Thursday, 16 April 2020 11:29

ACMA still responding to telecoms industry need for 'regulatory relief' due to COVID 19 Featured

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The telecommunications regulator, the Australian Communications and Media Authority (ACMA) says it is continuing to respond to industry requests for regulatory relief and other actions due to the COVID 19 pandemic.

According to the ACMA recent actions in response to requests have included for mobile providers, where COVID-19 has dramatically reduced international travel, while placing increased domestic demands on the providers.

“Accordingly, new obligations to enhance customer notifications and expenditure caps for mobile services will be temporarily delayed,” says ACMA.

“All mobile providers will be given regulatory relief until 31 December 2020 from the new notification and expenditure cap obligations introduced under the International Mobile Roaming Determination and revised Mobile Premium Services Code.

For Narrowcasters, ACMA says high and low power open narrowcasting markets are currently experiencing disrupted conditions as a result of the COVID-19 pandemic, and to assist it has:

  • Stopped the processes for issuing the Gosford and Hobart high power open narrowcasting (HPON) licences. We will provide more information on HPON processes in the future.
  • Cancelled the May 2020 allocation round of low power open narrowcasting (LPON) licences. The conduct of the allocation round scheduled for August 2020 will be assessed in July.

And for commercial television broadcasters, the ACMA says it recognises that the television production sector has been particularly hard hit by physical distancing rules required to deal with the COVID-19 pandemic.

“This is having dramatic flow-on effects for commercial free-to-air and subscription television broadcasters as their production pipelines have effectively shut down,” the ACMA says.

“In response, the ACMA has agreed to provide temporary relief for:

  • Australian drama, Australian documentary, and Children’s and Preschool program quota obligations on commercial television licensees; and minimum levels of expenditure by subscription television broadcasting services on new eligible drama programs.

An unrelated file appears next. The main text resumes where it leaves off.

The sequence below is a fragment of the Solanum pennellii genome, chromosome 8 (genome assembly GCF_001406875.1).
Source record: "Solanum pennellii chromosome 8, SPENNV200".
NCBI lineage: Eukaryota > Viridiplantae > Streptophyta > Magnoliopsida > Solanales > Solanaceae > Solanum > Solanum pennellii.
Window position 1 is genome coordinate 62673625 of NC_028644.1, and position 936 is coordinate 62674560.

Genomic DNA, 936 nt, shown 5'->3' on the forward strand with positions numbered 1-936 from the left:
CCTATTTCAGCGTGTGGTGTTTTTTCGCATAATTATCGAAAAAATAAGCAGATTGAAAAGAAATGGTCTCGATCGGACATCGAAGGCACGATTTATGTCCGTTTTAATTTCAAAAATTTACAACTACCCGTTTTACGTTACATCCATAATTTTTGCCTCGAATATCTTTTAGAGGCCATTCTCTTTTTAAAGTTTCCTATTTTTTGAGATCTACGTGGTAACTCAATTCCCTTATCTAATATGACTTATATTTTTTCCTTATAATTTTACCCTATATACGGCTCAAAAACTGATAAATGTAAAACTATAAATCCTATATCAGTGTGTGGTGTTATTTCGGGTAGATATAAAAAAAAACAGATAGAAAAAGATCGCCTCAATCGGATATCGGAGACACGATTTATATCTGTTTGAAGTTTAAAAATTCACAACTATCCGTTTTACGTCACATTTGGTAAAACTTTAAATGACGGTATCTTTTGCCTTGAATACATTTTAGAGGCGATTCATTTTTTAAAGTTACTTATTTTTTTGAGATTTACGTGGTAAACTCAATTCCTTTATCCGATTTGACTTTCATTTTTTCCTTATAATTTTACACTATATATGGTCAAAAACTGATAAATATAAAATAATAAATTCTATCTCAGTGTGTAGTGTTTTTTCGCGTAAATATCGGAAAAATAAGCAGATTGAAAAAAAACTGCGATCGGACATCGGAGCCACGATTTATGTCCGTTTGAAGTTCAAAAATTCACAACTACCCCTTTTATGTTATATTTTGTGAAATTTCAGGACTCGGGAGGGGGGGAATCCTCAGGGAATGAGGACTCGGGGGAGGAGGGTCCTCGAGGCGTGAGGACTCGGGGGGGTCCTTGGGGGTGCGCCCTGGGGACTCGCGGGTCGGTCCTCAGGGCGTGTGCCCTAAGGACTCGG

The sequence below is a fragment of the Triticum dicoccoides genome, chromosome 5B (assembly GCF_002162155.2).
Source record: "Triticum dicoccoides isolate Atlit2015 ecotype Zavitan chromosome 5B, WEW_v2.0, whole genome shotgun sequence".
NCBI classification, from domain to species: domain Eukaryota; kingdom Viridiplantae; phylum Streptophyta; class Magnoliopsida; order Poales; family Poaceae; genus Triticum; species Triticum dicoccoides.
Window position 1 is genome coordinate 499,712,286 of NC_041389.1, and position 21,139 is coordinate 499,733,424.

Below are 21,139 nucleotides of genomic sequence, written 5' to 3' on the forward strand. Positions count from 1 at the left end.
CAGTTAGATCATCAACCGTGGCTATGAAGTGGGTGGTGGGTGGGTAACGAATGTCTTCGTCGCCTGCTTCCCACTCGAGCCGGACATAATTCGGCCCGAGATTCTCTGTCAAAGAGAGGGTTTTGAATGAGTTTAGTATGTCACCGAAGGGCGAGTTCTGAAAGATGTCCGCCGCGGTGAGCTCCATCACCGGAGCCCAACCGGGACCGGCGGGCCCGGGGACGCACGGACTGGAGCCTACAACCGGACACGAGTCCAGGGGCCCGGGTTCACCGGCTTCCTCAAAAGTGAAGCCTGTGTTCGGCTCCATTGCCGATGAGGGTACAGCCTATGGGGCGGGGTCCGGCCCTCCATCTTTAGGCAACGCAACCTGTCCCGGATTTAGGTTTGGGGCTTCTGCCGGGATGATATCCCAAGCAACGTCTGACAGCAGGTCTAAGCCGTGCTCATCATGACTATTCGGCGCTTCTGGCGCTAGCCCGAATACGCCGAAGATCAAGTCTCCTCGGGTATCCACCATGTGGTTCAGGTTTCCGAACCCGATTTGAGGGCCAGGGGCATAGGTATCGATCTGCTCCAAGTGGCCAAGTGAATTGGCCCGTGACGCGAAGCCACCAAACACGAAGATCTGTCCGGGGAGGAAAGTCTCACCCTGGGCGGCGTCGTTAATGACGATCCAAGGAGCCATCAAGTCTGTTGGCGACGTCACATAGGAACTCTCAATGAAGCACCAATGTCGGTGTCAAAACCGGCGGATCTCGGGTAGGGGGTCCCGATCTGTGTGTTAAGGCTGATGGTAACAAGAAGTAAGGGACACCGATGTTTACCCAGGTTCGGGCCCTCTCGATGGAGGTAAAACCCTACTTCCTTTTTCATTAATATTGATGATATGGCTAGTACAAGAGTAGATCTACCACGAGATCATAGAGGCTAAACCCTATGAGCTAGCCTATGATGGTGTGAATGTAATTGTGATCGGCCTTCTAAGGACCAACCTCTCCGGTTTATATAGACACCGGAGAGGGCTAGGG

The ACMA also says it will “exercise forbearance” by not taking enforcement action for non-compliance with the following obligations for the period up until and including 31 December 2020:

  • Parts 6 through 9 of the Broadcasting Services (Australian Content) Standard 2016 (ACS) and CTS8(1), CTS8(3), CTS13, CTS 14 and CTS18 of the Children’s Television Standard 2009 (CTS) by commercial television licensees; and
  • Division 2A of Part 7 (except for Subdivisions H and J) of the Broadcasting Services Act 1992 by subscription television licensees.

“We encourage licensees to continue to broadcast Australian and children’s content that has already been produced, noting the protections set out in Part 3 of the CTS will continue to apply to any children’s programming (and associated advertising) that is broadcast,” the ACMA said.

“Any need to extend this forbearance period and how this forbearance may impact triennial content obligations will be considered by the Authority, in consultation with industry, over the coming months.”


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Peter Dinham

Peter Dinham - retired and is a "volunteer" writer for iTWire. He is a veteran journalist and corporate communications consultant. He has worked as a journalist in all forms of media – newspapers/magazines, radio, television, press agency and now, online – including with the Canberra Times, The Examiner (Tasmania), the ABC and AAP-Reuters. As a freelance journalist he also had articles published in Australian and overseas magazines. He worked in the corporate communications/public relations sector, in-house with an airline, and as a senior executive in Australia of the world’s largest communications consultancy, Burson-Marsteller. He also ran his own communications consultancy and was a co-founder in Australia of the global photographic agency, the Image Bank (now Getty Images).

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